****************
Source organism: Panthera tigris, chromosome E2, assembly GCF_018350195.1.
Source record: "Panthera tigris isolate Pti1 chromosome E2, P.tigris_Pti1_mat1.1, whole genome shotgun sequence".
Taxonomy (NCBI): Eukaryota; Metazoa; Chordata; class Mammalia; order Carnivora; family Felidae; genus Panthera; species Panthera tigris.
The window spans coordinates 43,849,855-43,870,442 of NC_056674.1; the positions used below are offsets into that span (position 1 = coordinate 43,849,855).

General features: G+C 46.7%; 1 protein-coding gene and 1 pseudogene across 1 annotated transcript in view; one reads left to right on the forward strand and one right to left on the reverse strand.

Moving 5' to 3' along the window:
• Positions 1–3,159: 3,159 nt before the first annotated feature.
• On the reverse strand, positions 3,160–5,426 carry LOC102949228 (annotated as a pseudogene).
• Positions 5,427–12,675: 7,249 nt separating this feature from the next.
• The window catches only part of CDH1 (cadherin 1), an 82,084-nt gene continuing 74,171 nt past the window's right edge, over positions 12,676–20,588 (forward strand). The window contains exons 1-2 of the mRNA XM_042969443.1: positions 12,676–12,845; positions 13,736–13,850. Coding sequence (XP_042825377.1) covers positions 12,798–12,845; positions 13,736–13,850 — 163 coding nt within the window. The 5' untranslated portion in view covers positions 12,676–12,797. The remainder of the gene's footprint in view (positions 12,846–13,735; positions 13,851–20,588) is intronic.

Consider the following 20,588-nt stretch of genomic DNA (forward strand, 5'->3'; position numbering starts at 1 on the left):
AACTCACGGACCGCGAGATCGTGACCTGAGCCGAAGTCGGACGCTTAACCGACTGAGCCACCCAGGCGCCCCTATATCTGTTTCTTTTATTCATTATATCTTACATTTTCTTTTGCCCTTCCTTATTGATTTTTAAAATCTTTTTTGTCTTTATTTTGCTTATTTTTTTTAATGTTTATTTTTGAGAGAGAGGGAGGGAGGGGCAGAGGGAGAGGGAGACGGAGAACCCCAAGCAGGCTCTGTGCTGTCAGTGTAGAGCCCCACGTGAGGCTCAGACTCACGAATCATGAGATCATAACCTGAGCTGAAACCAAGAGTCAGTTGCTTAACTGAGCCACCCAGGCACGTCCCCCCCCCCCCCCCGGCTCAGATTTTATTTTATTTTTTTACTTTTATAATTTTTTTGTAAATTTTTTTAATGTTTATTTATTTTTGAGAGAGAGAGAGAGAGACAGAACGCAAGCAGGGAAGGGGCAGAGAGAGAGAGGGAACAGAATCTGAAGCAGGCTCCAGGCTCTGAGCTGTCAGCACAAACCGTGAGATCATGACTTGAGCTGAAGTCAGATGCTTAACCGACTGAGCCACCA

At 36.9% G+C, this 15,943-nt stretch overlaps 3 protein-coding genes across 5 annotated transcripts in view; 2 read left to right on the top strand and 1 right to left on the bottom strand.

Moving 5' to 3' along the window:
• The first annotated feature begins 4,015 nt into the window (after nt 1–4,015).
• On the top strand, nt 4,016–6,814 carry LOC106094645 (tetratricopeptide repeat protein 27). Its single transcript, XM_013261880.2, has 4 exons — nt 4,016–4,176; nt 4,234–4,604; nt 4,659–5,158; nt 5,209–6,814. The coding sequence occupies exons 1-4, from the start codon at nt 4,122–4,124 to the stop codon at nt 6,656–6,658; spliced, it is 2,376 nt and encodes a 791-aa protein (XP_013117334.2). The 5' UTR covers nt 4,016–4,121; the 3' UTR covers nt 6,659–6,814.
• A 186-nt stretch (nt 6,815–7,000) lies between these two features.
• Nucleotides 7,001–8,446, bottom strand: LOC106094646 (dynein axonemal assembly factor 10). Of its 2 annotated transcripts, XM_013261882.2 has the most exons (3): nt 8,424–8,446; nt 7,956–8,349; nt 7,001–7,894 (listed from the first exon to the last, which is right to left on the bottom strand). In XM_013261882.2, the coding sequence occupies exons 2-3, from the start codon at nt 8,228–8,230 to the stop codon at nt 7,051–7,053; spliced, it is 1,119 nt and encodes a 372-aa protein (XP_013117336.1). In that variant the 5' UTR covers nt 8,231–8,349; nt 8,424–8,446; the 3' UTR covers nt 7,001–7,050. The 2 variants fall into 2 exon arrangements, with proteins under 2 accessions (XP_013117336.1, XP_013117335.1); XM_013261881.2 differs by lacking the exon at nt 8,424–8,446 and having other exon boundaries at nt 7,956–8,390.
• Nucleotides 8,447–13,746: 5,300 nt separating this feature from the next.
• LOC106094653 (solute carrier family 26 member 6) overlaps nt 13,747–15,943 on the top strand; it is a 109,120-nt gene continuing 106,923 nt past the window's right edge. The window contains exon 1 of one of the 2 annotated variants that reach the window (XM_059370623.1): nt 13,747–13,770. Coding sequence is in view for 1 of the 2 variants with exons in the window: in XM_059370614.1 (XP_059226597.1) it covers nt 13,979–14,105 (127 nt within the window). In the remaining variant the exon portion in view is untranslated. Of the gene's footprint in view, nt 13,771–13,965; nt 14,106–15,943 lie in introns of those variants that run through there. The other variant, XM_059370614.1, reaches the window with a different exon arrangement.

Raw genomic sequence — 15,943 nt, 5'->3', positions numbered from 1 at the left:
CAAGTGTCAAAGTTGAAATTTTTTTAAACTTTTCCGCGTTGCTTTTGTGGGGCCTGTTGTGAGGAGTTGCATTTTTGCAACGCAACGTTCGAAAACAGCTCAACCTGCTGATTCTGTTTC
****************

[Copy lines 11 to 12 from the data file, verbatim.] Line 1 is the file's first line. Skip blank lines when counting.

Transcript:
Consider the following 20,588-nt stretch of genomic DNA (forward strand, 5'->3'; position numbering starts at 1 on the left):
AACTCACGGACCGCGAGATCGTGACCTGAGCCGAAGTCGGACGCTTAACCGACTGAGCCACCCAGGCGCCCCTATATCTGTTTCTTTTATTCATTATATCTTACATTTTCTTTTGCCCTTCCTTATTGATTTTTAAAATCTTTTTTGTCTTTATTTTGCTTATTTTTTTTAATGTTTATTTTTGAGAGAGAGGGAGGGAGGGGCAGAGGGAGAGGGAGACGGAGAACCCCAAGCAGGCTCTGTGCTGTCAGTGTAGAGCCCCACGTGAGGCTCAGACTCACGAATCATGAGATCATAACCTGAGCTGAAACCAAGAGTCAGTTGCTTAACTGAGCCACCCAGGCACGTCCCCCCCCCCCCCCCGGCTCAGATTTTATTTTATTTTTTTACTTTTATAATTTTTTTGTAAATTTTTTTAATGTTTATTTATTTTTGAGAGAGAGAGAGAGAGACAGAACGCAAGCAGGGAAGGGGCAGAGAGAGAGAGGGAACAGAATCTGAAGCAGGCTCCAGGCTCTGAGCTGTCAGCACAAACCGTGAGATCATGACTTGAGCTGAAGTCAGATGCTTAACCGACTGAGCCACCA